“Wine is nothing without the consumer” defines master sommelier Madeline Triffon’s approach to wine education and pairings. She recently shared her vast knowledge of wine with students at JWU Providence’s College of Culinary Arts, where she spoke as the university’s third Distinguished Visiting Master Sommelier.
A trailblazer in the industry, Triffon earned her Master Sommelier designation in 1987. At the time, she was one of only 9 Americans — and the first American woman — in the world to gain the certification.
Now the in-house Master Sommelier for Michigan-based Plum Market, Triffon didn’t take the usual career path. For one thing, she rose up in the ranks in urban Detroit, not an established culinary center like Paris, New York City or San Francisco. “I never had a mentor,” she told students.
Her pragmatic, customer-forward approach was inspired by a formative experience early in her career.
“André Gagey from the venerable wine estate, Maison Louis Jadot, came in to the restaurant where I was working,” she explained. “I screwed up my courage to ask him how to assess quality in wine. To this day, the answer this regal French gentleman gave me brings tears to my eyes: ‘I ask if it’s a good wine. Is it a good example of its type? Is there a good price-value relationship? Is there a consumer value to the wine? And, lastly, I ask again: Is it a good wine?’” She paused. “To this day, I always think of his answer when I am starting a tasting — his advice has never steered me wrong.”
To students, she emphasized that hospitality is a team sport: “Humility doesn’t mean you can’t take pride in what you do, but that you don’t take yourself too seriously. Always respect others, and always share your knowledge.”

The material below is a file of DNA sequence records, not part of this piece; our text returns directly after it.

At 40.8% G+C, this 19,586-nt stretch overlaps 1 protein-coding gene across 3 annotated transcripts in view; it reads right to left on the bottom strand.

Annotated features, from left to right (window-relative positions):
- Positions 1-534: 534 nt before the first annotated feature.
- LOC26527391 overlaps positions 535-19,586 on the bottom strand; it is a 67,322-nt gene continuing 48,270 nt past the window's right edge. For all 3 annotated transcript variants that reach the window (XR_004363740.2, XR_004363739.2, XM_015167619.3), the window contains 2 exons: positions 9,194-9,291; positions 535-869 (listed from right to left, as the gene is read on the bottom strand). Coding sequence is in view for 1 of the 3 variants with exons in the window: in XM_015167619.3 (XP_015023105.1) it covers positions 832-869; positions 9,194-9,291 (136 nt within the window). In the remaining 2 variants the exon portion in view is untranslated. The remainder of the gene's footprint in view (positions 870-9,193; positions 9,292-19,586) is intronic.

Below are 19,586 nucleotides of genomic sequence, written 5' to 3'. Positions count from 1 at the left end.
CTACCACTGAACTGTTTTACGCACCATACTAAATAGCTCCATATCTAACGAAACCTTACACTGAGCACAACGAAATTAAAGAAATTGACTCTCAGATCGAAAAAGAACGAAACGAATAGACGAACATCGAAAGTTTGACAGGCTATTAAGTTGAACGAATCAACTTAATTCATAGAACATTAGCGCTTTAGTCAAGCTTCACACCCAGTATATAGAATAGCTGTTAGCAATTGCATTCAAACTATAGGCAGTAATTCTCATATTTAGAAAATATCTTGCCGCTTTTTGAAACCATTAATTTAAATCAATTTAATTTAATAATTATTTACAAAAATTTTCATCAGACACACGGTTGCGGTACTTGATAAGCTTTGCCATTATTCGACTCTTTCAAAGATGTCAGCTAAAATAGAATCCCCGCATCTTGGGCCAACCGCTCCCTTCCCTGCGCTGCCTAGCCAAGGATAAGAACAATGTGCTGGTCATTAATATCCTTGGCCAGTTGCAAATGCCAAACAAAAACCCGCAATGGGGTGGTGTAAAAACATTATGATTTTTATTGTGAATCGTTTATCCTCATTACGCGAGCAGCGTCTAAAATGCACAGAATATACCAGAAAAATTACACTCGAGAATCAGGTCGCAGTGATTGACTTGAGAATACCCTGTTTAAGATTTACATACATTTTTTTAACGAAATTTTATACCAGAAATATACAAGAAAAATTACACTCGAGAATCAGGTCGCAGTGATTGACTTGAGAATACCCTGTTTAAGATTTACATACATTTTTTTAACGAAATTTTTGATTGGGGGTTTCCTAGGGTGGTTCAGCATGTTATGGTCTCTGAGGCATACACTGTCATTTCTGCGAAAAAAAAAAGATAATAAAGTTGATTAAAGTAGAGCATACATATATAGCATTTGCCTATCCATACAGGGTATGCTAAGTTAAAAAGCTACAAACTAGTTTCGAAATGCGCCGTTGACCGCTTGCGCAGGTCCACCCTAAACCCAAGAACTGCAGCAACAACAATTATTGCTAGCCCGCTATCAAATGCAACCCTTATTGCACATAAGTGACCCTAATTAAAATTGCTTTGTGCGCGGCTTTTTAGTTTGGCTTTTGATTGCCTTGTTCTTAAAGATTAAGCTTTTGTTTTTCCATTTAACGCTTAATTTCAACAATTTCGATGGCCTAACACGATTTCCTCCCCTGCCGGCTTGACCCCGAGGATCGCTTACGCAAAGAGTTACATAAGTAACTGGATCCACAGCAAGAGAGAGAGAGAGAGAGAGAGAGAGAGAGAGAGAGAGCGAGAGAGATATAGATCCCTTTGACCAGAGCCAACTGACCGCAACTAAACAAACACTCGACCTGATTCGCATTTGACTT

Much of Triffon’s talk was spent not on career highlights or lessons, but on leading students through a blind tasting of carefully-selected white and red wines chosen by Department Chair Edward Korry (who also happens to be the board president of the Society of Wine Educators).
Wine tasting in progress. All photos by Mike Cohea
From the first wine, she emphasized the importance of putting the customer’s experience first. “Food is an essential agent of balance,” she noted. “Consumers don’t ‘chew’ the wine like we do. Think of the wine’s dominant fragrance, it’s ‘flavor attack’ and its overall mouthfeel. The temperature at which you serve a wine is also critical to how a customer will perceive it.”
Although wines are incredibly variable in terms of flavor, fragrance, etc., she broke down some of the most popular wines into their “typical” palate profiles:
Low to moderate oak
Low to moderate alcohol
Terroir (the wine’s sense of place or thumbprint)
Moderate to high oak
Moderate to high alcohol
Green and red apple, pear, lemon
Pineapple, mango, melon
Mineral, chalk, mushroom
Toast, baking spices, toasted coconut, vanilla butter
Dense texture, crisp to creamy flavor range, sometimes oaked
CABERNET SAUVIGNON + MERLOT
Cassis, black and red raspberry
Tobacco, cedar, leather
Forest floor, mint, eucalyptus
Vanilla, coffee, dark chocolate
Opaque color, medium- to hard tannins, medium- to soft-acidity
Green and red apple, pear, strawberry, raspberry, lemon, lime
Toasted nuts, smoke
Chalk, mineral, flint
High acidity, light- to medium-bodied, effervescence
Ask the JWU Expert: How to Pair Wine + Cheese